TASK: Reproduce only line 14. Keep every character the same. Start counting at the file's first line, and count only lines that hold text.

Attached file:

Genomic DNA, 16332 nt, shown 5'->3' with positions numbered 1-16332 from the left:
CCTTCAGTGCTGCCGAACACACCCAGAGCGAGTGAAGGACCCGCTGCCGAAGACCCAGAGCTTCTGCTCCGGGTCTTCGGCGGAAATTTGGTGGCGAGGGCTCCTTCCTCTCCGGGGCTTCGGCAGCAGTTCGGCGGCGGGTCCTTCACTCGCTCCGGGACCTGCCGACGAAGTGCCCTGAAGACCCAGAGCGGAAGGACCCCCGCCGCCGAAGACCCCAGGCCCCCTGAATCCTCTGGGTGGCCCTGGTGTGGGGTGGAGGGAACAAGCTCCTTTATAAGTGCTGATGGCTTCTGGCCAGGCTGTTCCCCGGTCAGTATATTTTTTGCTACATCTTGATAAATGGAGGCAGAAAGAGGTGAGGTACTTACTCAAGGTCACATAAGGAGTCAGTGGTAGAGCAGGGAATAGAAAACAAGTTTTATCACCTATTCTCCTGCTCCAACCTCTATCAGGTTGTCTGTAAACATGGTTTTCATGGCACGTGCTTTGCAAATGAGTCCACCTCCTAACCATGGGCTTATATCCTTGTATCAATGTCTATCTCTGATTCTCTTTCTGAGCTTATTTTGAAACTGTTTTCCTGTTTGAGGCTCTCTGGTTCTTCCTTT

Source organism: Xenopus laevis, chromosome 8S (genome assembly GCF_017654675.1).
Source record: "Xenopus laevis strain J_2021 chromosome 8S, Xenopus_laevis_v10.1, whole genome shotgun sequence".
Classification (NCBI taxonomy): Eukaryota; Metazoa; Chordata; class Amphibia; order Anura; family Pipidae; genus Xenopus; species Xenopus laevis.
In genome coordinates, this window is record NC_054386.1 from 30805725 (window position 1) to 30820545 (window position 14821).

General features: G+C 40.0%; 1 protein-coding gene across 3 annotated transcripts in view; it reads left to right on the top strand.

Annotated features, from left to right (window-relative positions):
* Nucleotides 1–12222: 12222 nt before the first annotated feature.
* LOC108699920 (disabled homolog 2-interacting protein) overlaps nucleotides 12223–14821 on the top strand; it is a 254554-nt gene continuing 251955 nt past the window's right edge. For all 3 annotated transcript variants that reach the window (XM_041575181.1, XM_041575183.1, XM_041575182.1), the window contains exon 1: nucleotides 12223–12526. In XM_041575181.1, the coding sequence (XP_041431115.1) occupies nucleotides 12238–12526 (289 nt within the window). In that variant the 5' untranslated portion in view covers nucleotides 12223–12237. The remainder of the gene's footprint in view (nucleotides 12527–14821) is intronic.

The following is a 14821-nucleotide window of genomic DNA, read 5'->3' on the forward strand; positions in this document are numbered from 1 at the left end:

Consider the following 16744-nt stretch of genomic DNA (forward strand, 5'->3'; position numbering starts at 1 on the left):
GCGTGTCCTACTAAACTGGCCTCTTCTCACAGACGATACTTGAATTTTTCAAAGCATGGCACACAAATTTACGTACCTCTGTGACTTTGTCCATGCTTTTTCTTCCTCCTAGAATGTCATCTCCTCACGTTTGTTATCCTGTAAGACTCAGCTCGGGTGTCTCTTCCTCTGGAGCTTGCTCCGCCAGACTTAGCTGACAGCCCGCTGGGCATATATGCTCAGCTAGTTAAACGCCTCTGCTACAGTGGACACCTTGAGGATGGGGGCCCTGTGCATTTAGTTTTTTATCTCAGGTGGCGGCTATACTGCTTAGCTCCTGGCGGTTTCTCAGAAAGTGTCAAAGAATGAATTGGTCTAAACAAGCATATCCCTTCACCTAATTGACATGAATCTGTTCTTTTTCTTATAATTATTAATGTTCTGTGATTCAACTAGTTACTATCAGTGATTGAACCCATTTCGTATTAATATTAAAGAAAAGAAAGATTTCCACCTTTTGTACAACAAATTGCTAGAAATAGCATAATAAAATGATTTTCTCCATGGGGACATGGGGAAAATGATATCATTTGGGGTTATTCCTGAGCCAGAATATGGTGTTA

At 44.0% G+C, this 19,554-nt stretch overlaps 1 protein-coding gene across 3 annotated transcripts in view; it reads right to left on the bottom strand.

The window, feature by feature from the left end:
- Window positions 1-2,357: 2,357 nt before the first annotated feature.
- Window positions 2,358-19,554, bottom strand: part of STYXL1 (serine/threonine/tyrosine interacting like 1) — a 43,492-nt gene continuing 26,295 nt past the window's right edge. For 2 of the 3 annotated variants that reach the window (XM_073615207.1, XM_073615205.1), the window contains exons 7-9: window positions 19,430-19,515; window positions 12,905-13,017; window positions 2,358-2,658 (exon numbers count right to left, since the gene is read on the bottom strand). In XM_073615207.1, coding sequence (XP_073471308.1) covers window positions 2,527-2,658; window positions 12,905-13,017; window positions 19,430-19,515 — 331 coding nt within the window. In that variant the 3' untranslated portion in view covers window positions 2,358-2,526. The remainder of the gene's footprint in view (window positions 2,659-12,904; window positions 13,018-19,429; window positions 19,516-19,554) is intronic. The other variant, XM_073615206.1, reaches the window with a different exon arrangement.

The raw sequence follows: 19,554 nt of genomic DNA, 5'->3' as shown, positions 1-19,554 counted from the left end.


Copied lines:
At 44.0% G+C, this 19,554-nt stretch overlaps 1 protein-coding gene across 3 annotated transcripts in view; it reads right to left on the bottom strand.